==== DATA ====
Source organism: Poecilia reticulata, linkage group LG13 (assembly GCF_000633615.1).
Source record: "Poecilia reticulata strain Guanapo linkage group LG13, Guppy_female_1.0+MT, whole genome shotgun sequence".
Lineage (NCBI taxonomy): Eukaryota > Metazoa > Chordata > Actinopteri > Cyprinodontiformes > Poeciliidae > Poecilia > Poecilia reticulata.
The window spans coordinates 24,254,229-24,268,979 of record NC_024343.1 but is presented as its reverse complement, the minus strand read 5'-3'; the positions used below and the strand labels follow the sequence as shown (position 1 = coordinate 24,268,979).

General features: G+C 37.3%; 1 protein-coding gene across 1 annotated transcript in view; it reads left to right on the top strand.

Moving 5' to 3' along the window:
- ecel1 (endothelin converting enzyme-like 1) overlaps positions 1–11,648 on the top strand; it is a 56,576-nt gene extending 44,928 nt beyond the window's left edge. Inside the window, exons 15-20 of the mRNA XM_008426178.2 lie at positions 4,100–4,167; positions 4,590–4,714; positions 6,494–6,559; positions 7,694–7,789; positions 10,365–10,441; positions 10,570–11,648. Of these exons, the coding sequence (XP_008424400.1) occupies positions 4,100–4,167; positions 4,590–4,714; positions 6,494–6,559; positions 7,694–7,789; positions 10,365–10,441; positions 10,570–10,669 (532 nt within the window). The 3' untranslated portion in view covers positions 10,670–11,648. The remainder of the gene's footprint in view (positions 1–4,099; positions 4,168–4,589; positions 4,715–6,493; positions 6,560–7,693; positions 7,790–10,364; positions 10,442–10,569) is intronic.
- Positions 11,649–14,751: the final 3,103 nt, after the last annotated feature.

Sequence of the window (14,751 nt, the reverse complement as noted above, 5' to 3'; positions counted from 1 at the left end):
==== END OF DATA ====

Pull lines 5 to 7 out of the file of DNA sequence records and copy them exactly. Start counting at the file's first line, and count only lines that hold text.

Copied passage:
General features: G+C 37.3%; 1 protein-coding gene across 1 annotated transcript in view; it reads left to right on the top strand.

Moving 5' to 3' along the window:
- ecel1 (endothelin converting enzyme-like 1) overlaps positions 1–11,648 on the top strand; it is a 56,576-nt gene extending 44,928 nt beyond the window's left edge. Inside the window, exons 15-20 of the mRNA XM_008426178.2 lie at positions 4,100–4,167; positions 4,590–4,714; positions 6,494–6,559; positions 7,694–7,789; positions 10,365–10,441; positions 10,570–11,648. Of these exons, the coding sequence (XP_008424400.1) occupies positions 4,100–4,167; positions 4,590–4,714; positions 6,494–6,559; positions 7,694–7,789; positions 10,365–10,441; positions 10,570–10,669 (532 nt within the window). The 3' untranslated portion in view covers positions 10,670–11,648. The remainder of the gene's footprint in view (positions 1–4,099; positions 4,168–4,589; positions 4,715–6,493; positions 6,560–7,693; positions 7,790–10,364; positions 10,442–10,569) is intronic.